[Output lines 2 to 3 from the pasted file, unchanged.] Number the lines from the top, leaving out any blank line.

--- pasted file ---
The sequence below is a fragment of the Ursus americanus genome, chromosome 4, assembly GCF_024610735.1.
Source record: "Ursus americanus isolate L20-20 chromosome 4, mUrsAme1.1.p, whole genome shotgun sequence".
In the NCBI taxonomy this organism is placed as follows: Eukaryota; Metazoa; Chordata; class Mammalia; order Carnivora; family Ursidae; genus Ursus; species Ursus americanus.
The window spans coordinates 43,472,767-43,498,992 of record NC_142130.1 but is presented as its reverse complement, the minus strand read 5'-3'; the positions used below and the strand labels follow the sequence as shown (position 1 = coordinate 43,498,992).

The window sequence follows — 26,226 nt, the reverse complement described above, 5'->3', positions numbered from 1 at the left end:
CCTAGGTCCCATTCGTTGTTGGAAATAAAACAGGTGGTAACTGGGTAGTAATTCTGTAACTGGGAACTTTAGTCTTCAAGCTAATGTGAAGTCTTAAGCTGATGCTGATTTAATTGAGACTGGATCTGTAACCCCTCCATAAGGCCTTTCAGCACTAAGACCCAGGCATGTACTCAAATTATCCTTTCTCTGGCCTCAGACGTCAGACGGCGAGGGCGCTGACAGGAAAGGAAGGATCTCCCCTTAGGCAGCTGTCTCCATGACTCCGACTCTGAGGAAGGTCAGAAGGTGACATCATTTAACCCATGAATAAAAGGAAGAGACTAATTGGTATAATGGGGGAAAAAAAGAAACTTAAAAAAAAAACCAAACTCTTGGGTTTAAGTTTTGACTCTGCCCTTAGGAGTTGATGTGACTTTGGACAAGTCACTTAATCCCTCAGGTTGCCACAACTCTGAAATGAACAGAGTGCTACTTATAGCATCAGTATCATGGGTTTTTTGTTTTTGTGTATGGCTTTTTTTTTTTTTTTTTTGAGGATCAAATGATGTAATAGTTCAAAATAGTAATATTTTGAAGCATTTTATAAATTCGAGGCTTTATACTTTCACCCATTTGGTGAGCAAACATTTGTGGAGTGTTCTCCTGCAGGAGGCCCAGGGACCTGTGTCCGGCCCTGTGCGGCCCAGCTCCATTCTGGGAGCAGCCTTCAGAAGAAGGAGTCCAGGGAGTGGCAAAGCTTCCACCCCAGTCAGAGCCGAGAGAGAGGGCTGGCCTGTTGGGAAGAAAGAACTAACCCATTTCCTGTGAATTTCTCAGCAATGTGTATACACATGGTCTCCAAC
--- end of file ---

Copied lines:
Source record: "Ursus americanus isolate L20-20 chromosome 4, mUrsAme1.1.p, whole genome shotgun sequence".
In the NCBI taxonomy this organism is placed as follows: Eukaryota; Metazoa; Chordata; class Mammalia; order Carnivora; family Ursidae; genus Ursus; species Ursus americanus.